4513.0 - Criminal Courts, Australia, 2011-12 Quality Declaration 
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Contents >> Children's Courts >> Aboriginal and Torres Strait Islander defendants - South Australia - Children's Courts


ABORIGINAL AND TORRES STRAIT ISLANDER DEFENDANTS

South Australia

In the Children's Courts in 2011-12, 812 defendants (29%) in South Australia identified as Aboriginal and Torres Strait Islander.

Graph Image for DEFENDANTS FINALISED(a), Children's Courts, Indigenous Status, South Australia

Footnote(s): (a) Excludes ANZSOC Division 14 and Subdivision 041 (see Explanatory Notes paragraph 50-51) and organisations

Source(s): Criminal Courts, Australia



The proportion of males and females was similar for Aboriginal and Torres Strait Islander defendants and non-Indigenous defendants: 21% of Aboriginal and Torres Strait Islander defendants were female compared with 20% of non-Indigenous defendants.

Proportionally, the spread of defendants across age groups was similar for Aboriginal and Torres Strait Islander and non-Indigenous defendants. 17 year olds were the largest age group in the Children's Courts, representing 22% of all Aboriginal and Torres Strait Islander defendants and 26% of all non-Indigenous defendants.

Graph Image for DEFENDANTS FINALISED(a), Children's Courts, Indigenous Status(b) by age, South Australia

Footnote(s): (a) Excludes ANZSOC Division 14 and Subdivision 041 (see Explanatory Notes paragraph 50-51) and organisations. (b) Excludes defendants with an Indigenous Status of not stated.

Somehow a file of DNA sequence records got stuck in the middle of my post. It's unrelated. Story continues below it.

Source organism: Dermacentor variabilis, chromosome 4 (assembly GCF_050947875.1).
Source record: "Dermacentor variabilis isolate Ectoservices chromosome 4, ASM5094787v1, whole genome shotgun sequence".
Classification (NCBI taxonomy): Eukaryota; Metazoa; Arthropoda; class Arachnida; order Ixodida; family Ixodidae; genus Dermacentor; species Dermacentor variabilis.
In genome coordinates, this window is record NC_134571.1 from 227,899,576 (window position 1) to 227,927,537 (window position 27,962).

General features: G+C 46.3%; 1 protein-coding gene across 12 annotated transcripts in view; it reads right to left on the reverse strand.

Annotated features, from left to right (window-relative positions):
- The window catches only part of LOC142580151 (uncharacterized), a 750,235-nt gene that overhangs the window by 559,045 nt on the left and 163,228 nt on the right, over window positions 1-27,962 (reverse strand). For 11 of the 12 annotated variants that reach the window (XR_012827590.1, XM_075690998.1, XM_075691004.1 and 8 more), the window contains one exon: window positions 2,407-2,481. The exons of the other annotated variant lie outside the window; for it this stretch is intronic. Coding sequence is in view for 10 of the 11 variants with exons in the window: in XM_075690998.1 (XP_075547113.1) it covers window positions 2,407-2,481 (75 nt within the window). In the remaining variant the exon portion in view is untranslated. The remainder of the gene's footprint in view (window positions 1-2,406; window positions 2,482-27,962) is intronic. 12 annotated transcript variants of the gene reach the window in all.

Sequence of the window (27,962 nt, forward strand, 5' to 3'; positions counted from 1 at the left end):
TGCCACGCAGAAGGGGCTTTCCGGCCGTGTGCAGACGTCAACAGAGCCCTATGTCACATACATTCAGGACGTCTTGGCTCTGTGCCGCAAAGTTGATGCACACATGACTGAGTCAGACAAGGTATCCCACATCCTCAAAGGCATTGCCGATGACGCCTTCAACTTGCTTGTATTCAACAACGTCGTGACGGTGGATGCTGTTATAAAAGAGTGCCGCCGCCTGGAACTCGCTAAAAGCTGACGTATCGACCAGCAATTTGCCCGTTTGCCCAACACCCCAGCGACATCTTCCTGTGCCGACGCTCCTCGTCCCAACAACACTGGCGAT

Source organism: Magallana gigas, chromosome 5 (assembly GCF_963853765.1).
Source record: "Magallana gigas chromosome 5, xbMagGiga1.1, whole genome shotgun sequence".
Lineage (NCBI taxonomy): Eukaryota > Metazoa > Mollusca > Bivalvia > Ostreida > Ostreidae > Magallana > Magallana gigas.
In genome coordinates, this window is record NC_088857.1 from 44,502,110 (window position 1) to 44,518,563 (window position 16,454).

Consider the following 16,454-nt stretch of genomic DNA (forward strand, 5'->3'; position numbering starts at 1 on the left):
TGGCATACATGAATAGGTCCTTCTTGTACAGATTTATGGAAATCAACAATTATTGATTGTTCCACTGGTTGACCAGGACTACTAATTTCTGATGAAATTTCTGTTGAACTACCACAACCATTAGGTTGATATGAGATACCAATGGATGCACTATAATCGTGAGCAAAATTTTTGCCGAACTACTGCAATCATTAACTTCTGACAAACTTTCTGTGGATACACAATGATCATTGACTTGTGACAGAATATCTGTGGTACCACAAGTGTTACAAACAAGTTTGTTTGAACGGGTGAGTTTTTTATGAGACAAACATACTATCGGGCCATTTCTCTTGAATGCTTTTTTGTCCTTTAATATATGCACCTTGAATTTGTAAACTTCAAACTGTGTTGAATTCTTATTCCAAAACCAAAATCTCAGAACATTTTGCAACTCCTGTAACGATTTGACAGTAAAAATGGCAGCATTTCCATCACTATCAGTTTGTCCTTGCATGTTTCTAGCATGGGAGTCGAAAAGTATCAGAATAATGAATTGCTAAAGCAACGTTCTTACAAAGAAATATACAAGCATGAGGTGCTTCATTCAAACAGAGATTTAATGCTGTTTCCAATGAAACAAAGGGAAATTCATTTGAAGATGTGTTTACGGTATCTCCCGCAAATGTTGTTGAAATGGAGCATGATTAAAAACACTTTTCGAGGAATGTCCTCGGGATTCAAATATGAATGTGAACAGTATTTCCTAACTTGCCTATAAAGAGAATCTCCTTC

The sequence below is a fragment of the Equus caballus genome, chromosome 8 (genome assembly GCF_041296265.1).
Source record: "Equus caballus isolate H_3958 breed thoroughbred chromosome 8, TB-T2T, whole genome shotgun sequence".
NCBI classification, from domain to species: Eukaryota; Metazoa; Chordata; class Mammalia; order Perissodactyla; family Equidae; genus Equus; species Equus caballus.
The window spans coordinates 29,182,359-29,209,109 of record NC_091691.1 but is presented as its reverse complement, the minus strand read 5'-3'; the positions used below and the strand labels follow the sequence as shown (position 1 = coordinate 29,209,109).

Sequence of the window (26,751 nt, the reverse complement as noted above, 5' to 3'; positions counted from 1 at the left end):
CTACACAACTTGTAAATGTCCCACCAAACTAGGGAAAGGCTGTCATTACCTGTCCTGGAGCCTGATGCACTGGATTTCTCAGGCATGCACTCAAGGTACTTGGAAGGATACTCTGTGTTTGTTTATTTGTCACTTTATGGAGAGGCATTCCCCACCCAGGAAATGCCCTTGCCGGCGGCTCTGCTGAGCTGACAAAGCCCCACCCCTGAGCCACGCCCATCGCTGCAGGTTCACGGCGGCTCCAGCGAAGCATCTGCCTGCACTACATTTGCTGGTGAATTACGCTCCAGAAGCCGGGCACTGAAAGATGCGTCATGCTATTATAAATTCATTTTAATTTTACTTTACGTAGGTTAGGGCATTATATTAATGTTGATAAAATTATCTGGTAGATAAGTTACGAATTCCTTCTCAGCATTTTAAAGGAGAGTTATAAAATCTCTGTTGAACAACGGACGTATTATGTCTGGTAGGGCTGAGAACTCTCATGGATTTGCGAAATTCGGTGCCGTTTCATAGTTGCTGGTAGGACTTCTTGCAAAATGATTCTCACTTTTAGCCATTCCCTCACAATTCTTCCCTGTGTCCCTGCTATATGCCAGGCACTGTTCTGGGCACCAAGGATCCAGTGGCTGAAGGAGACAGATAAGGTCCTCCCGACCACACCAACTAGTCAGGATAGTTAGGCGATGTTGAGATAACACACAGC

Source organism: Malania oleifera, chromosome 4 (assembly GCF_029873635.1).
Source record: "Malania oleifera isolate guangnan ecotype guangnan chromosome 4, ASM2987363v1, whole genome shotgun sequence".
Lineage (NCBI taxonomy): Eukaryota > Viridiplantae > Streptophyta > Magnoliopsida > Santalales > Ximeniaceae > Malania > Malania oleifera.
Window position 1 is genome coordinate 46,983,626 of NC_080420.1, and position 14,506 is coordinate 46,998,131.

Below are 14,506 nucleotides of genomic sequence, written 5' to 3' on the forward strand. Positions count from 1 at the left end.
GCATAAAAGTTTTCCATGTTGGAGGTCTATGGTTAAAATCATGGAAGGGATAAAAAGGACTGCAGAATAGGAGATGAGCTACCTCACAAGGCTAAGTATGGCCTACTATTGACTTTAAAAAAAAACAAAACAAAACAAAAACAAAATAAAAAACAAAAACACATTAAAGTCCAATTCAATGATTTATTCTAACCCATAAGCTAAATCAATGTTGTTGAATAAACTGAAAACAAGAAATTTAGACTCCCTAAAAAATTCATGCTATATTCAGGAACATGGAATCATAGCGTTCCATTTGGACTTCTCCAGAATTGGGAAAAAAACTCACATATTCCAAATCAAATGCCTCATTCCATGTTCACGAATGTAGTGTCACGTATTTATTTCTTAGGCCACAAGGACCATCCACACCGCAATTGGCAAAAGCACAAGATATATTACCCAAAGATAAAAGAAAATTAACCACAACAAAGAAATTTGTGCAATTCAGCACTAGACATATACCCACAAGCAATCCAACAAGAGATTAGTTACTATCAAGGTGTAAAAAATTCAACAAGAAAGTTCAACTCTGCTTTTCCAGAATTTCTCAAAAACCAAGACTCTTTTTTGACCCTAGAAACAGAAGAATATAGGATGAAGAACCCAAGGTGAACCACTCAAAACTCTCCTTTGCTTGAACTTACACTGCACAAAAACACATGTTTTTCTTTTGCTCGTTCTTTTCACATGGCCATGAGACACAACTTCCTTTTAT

Source(s): Criminal Courts, Australia



Between Aboriginal and Torres Strait Islander defendants and non-Indigenous defendants, there was slight variation between the offence categories. The three main offences for Aboriginal and Torres Strait Islander defendants adjudicated in South Australia were: unlawful entry with intent (22%), acts intended to cause injury (21%) and theft (16%). For non-Indigenous defendants, the three main offences were: acts intended to cause injury (22%), theft (18%) and unlawful entry with intent (13%).

When comparing sentences received by Aboriginal and Torres Strait Islander defendants and non-Indigenous defendants, the proportions of custodial and non-custodial orders was similar. In South Australia, 15% of Aboriginal and Torres Strait Islander defendants proven guilty were sentenced to custodial orders compared to 13% of non-Indigenous defendants. Defendants aged 16 to 17 years had the highest proportion of custodial sentences for both Aboriginal and Torres Strait Islander and non-Indigenous defendants.

Graph Image for DEFENDANTS PROVEN GUILTY(a), Children's Court, Indigenous Status(b), Custodial orders by age, South Australia

Footnote(s): (a) Excludes ANZSOC Division 14 and Subdivision 041 (see Explanatory Notes paragraph 50-51) and organisations. (b) Excludes defendants with an Indigenous Status of not stated.

Source(s): Criminal Courts, Australia



For Aboriginal and Torres Strait Islander defendants sentenced to a non-custodial order in the Children's Courts in 2011-12, 17 year olds and 16 year olds both accounted for just under one-quarter (23%) of defendants. The age spread for non-Indigenous defendants was similar, with 28% of 17 year olds sentenced to a non-custodial order followed by 22% of 16 year olds.

The age group that least commonly received a non-custodial order varied between Aboriginal and Torres Strait Islander and non-Indigenous defendants:
  • 3% of Aboriginal and Torres Strait Islander defendants aged 19 years and over were sentenced to non-custodial orders
  • 2% of non-Indigenous defendants aged 10 to 12 years were sentenced to non-custodial orders.

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